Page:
Thornton Road Primary School went from the threat of imminent closure to a flourishing institution within four years, thanks to a group of committed staff and the school governing body (SGB).
On Saturday March 24, a relaunch was held for the school, which is in its 78th year, in celebration of achieving what might have seemed impossible to many – to keep its doors open.
Four years ago a decision was made by the Western Cape Education Department (WCED) to close the school as pupil enrolment numbers were less than 200, and the building was in a dilapidated state. The WCED was of the opinion that it would be too expensive to upgrade the building, and it was decided to merge it with Belthorn Primary School.
Acting principal, Mogamat Noor Luddy, would not accept that though, and he, with the rest of the staff and the SGB, set out on a plan to save their school. They worked with former WCED director for Metro Central Education District, Dr Jeffrey Martin, to put the plan in place and to implement it. Part of the plan involved collaborating with another school, teacher development training, and forming partnerships with non-government organisations (NGOs) and businesses.
Speaking at the event, current WCED director for Metro Central Education District, Sanette Nowers, said she was proud of the school’s achievements.
“This is the first time in my life that I attend a relaunch. This is not my first visit to the school. I have been here before, but not for positive reasons. When there were plans to close the school, it was for obvious reasons – it was small in numbers and the building was dilapidated. Then something happened. The acting principal took over the reigns and he has such a passion for this school. They brought in wonderful NGOs. The school went from having less than 200 pupils to now almost having 500 pupils. I have goosebumps. Well done to Thornton Road Primary. I am so proud of you,” Ms Nowers said.
The school’s motto, Aim High, was interrogated by Dr Martin during his speech. He said this was among the strategy when they worked on the plan to save the school.
“What does Aim High imply? It is about living a culture of excellence, being a source of innovation and inspiration, and asking what the school’s intention was. Out of the imminent closure and merging, growth came by strengthening cultural intelligence, rebranding the school and to put objectives and strategies in place. To the principal and SGB – thank you very much,” Dr Martin said.
Among the partnerships formed, was that with Rustenburg Girls’ Junior School. The partnership, according Rustenburg Girls’ Junior School’s principal, Di Berry, was enriching for both schools.
“Thornton Road Primary was run-down and shoddy and quite sad to see. I’m a firm believer that children learn and thrive in a good environment. We all need to work together for the betterment of South Africa and what better way than the education of our future leaders?
“The partnership was enriching for both schools. Teachers shared ideas and good practice, and we did art lessons, class visits, the children played soccer together and went on outings. It brought children from different walks of life together. Today is about the celebration of determination and hope. It was because of Mr Luddy and SGB chairperson, Raymond Kruger’s incredible efforts that the numbers grew at the school. A huge thank you to the staff and SGB, and Mr Luddy. It was fun to work with you on some of our projects. I have no doubt that Thornton Road Primary will go from strength to strength,” Ms Berry said.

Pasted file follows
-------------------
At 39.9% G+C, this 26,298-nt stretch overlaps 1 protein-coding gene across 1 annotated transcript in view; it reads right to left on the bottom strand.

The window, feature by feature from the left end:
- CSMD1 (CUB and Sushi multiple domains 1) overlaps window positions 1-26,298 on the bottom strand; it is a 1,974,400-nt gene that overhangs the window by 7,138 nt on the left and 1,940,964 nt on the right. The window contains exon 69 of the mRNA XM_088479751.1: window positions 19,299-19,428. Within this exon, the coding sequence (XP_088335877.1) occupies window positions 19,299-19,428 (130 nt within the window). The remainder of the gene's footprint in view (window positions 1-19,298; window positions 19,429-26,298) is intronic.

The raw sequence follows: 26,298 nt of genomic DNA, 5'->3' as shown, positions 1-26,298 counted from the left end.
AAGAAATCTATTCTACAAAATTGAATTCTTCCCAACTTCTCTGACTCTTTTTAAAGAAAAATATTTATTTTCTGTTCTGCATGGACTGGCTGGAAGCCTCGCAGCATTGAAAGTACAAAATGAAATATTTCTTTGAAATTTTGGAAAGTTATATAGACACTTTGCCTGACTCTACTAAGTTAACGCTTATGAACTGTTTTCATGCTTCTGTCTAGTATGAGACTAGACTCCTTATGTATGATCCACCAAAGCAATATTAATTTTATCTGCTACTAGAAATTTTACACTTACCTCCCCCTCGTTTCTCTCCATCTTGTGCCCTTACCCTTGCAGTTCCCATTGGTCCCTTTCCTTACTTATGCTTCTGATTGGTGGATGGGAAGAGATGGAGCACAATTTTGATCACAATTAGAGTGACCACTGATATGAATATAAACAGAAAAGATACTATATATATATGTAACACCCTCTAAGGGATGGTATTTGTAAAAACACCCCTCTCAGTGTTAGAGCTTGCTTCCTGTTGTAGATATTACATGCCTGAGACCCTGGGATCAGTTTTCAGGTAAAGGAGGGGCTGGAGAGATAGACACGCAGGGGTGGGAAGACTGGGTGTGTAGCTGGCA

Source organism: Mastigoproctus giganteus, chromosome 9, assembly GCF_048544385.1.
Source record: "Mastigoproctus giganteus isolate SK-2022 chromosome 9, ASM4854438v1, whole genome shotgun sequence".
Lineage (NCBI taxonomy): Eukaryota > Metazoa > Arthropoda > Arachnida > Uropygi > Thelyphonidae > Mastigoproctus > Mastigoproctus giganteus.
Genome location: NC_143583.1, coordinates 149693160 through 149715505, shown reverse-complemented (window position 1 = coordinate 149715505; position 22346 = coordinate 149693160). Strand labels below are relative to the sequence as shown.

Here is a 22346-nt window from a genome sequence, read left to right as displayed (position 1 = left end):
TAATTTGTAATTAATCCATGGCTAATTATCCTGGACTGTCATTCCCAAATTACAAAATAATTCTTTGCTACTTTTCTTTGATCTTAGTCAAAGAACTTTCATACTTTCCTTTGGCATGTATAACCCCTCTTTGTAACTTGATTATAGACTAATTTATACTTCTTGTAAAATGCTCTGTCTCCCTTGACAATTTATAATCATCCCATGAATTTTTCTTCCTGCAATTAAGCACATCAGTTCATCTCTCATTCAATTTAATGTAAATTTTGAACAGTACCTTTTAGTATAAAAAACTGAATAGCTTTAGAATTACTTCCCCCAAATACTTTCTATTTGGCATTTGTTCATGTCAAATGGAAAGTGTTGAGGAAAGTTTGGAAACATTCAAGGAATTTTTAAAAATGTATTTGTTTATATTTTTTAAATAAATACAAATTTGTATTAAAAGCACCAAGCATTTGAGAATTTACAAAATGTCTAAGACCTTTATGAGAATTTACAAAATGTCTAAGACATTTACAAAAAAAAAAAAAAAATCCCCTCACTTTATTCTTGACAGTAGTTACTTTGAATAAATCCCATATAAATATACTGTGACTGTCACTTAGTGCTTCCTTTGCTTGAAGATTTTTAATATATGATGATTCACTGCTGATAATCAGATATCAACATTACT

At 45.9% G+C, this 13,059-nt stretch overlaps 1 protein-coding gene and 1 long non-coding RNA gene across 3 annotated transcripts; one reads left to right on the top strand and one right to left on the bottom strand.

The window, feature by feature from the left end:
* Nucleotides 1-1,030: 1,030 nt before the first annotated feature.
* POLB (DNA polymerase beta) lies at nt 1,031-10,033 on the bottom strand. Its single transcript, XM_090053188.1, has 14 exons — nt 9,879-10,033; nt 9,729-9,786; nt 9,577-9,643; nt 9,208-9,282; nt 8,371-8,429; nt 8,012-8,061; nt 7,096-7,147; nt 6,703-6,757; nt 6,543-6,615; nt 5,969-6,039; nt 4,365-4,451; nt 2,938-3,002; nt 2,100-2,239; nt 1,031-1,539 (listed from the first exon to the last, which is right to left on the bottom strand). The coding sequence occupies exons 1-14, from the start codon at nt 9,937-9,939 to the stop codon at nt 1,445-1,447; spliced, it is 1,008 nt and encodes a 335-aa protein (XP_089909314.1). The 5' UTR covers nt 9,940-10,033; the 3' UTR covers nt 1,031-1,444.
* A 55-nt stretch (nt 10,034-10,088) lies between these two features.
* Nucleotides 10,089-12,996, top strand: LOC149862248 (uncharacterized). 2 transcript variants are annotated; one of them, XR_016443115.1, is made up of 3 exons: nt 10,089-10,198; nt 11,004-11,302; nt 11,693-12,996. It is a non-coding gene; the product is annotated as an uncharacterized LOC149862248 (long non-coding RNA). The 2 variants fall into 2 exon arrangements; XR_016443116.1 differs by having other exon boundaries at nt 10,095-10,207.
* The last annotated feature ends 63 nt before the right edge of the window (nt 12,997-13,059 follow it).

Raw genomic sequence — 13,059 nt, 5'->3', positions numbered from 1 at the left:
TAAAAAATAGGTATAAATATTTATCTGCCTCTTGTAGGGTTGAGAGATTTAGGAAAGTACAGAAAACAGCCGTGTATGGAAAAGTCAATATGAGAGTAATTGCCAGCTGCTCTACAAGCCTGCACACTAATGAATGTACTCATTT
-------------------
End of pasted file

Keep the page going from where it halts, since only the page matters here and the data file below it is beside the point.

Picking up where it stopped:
Mr Luddy said he always encourages his pupils to reach for the stars, which is why the school’s motto is Aim High. “It does not matter where our pupils come from, it matters where they will end up in life. We have a culture of high expectations in pupils and staff alike and it is our sincere goal that each of our pupils graduate with a plan for the future and with skills necessary to be successful in anything they do. I deem it an honour to be associated with such an illustrious institution,” Mr Luddy added.
Mr Kruger told the audience that although the school will be 78 years old on Sunday April 1, the building is more than 100 years old, as it was used for something else.
“In 2012, we got a donation of paint. Our caretakers painted the school and immediately people showed an interest in our school. We used to have 186 pupils and our academic results were not good. I also had to announce to the school that our principal at the time, passed away. Everything was negative and that was the turning point for me. We then embarked on a plan to keep the school open.
“In 2015, we did staff development, and not even a year later, our numbers increased, our academic results increased. The WCED granted permission for the renovations to take place. We now boast with new roofs across the school building, new ceilings, the white boards were replaced, the school was painted, tiled, the toilets were upgraded and the tarmac was resurfaced.
“In 2016 we started a friendship and partnership with Rustenburg Girls’ Junior School. We now have 488 pupils – we gained 253 pupils in three years and added six additional classes. The plan is to reach the school’s capacity of 560 pupils by the year 2020,” Mr Kruger said.